I was kindly taken to get my finisher's vest and then led to another tent, because I had volunteered for a research study on hyponaetremia in drink-to-thirst athletes vs drink-to-a-schedule athletes. They pricked my finger for blood and took my weight. Then I sat down to answer their questions. Slowly, the world started to go black around the edges. Saliva pooled in my mouth. "I'm sorry," I said, "I'm starting to feel like I'm going to faint." I hated to say anything, as I expected dramatic overreactions. Instead, I got nothing. She asked again for my phone number for the paperwork. I tried again. "I'm sorry. I don't feel well. I might faint." She said, "It's okay. We're almost done. I just need your phone number." I couldn't talk anymore. I couldn't make the numbers come out of my head. "Country code....6...plus 6...1.... I'm sorry, I have exercise associated hyponaetremia." Thinking in my head, that's funny - not hyponaetemia, that's what they're studying! What's the word, what's the word? Blacking out.... She says, "Would you like to write it?" I took the pen and wrote the number - it looked like I had advanced Parkinsons, it was so shaky. Then I remembered what to do - put my head on my knees... Ahhh, relief. Exercise-associated hypotension. That's it, I thought to myself. Low blood pressure caused by sitting down after 30 hours of running. Calves weren't pumping blood for me anymore. No one cared. But with the blood coming back to my brain, I remembered the words for my condition :) I sat with head between knees, alone, for several minutes before standing to go.

Well, at least they didn't get overly dramatic about it ;)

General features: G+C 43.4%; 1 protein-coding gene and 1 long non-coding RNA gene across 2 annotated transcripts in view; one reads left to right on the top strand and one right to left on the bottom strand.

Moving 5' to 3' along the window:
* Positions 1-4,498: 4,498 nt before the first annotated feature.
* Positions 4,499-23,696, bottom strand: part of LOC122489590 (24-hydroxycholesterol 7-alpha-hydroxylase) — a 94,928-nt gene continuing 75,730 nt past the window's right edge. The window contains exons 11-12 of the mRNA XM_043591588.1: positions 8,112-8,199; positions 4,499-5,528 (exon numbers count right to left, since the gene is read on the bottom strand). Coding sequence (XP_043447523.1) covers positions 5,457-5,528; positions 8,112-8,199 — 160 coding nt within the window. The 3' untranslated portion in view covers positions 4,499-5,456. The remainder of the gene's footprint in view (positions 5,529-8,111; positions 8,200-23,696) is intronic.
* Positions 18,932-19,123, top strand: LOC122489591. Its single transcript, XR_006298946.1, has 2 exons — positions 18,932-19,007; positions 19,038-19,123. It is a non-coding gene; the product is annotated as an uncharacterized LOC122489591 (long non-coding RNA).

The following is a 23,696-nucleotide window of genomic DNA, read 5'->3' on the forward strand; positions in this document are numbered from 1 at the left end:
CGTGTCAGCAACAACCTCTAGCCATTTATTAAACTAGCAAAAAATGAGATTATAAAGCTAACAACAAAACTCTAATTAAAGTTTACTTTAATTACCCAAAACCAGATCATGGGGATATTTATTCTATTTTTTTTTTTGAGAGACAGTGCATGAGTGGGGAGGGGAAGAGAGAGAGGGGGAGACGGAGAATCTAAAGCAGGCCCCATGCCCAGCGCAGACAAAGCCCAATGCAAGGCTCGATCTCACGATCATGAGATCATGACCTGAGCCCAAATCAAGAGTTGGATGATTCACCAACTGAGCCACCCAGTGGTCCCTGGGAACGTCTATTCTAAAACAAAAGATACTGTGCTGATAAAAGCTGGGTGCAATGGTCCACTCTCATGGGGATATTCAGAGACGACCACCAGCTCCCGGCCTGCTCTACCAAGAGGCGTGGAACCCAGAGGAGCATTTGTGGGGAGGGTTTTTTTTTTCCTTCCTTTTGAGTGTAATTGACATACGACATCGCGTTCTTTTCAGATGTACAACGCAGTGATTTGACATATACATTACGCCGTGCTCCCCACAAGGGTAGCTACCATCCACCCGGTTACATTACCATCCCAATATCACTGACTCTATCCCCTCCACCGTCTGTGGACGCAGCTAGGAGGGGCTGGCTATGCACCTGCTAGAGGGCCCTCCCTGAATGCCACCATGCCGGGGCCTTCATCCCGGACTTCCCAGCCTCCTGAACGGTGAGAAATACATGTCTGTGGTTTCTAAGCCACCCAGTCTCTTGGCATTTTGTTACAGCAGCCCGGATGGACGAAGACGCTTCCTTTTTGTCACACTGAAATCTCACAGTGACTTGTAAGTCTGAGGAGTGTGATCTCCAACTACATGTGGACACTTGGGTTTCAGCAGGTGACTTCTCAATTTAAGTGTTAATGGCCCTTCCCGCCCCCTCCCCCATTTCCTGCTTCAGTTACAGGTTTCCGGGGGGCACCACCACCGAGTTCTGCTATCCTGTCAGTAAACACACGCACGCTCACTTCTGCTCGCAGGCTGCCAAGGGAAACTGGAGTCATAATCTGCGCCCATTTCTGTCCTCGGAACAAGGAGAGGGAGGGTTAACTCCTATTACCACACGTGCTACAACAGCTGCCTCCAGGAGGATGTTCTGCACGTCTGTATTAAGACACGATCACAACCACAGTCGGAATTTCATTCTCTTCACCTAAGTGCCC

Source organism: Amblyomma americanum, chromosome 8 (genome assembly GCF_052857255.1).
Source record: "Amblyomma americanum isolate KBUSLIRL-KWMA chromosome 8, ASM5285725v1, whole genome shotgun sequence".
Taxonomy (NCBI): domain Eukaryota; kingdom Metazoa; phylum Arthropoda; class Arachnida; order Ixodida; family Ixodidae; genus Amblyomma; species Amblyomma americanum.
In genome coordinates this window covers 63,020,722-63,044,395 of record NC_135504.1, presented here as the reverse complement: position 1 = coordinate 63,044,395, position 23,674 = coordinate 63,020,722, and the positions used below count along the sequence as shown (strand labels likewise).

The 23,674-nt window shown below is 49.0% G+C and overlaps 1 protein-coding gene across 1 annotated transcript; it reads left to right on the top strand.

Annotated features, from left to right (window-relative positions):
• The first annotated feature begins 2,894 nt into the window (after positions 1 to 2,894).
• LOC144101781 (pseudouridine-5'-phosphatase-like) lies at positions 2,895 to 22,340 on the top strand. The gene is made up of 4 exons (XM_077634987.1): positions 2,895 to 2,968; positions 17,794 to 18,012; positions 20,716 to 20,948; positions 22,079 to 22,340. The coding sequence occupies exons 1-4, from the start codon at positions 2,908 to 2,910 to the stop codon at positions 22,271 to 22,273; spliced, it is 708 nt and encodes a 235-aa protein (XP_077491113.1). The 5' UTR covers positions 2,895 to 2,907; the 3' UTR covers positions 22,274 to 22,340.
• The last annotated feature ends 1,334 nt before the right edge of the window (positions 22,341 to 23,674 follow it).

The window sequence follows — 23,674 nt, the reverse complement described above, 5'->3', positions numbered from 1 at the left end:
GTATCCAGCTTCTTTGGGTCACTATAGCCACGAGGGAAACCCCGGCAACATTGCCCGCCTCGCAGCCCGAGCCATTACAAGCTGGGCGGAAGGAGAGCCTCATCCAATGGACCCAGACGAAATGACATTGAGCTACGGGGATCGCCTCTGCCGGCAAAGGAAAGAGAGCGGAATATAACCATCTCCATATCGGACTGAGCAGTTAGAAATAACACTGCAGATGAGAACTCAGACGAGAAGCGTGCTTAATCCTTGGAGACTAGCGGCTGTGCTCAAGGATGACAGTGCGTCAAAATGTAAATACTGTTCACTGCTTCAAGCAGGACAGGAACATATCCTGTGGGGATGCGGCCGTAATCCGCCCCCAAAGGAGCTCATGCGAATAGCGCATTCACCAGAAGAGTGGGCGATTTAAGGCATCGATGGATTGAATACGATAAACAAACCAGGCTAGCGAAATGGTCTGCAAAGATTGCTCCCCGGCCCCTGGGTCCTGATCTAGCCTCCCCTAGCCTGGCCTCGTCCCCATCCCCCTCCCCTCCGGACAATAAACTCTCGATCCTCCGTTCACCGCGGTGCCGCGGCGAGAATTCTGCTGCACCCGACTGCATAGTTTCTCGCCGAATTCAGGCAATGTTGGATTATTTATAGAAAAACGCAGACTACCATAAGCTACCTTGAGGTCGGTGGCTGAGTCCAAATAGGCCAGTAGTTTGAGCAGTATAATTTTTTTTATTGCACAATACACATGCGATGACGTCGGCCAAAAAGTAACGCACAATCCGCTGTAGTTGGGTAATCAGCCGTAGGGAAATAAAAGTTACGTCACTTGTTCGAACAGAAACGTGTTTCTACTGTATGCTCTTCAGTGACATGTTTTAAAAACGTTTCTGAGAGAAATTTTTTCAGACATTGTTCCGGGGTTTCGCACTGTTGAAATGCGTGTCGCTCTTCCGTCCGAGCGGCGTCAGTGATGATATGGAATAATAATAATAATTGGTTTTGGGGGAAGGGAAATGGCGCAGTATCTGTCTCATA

The race result seemed somehow a bit numb to me until Sunday evening at the presentations. I sat on a dirty step in a patch of shade, watching the 5 women and 10 men taking the stage. UTMB has said that from 2016, they'll recognise 10 women on stage. Regardless of my finish result, I was disappointed they didn't change their rule on that for this year. A song came on the speakers, loud enough for half the town to hear.

Feeling my way through the darkness/Guided by a beating heart
I can't tell where the journey will end/But I know where to start...

So wake me up when it's all over/When I'm wise and I'm older
All this time I was finding myself/And I didn't know I was lost.

I saw myself running through Saint Gervais. I saw the 27 hours that lie ahead of me. I cried, alone, on that step.

UltrAspire Omega pack (8ltr)
LED Lenser SEO 7 (x2 at night)
Leki Trailsticks
Inov-8 x-talon 212s
Compressport trail shorts
Icebreaker undies
Montane Primino short-sleeve shirt (140g merino wool)
Champion sports bra (the model with no inside seam at the sternum!)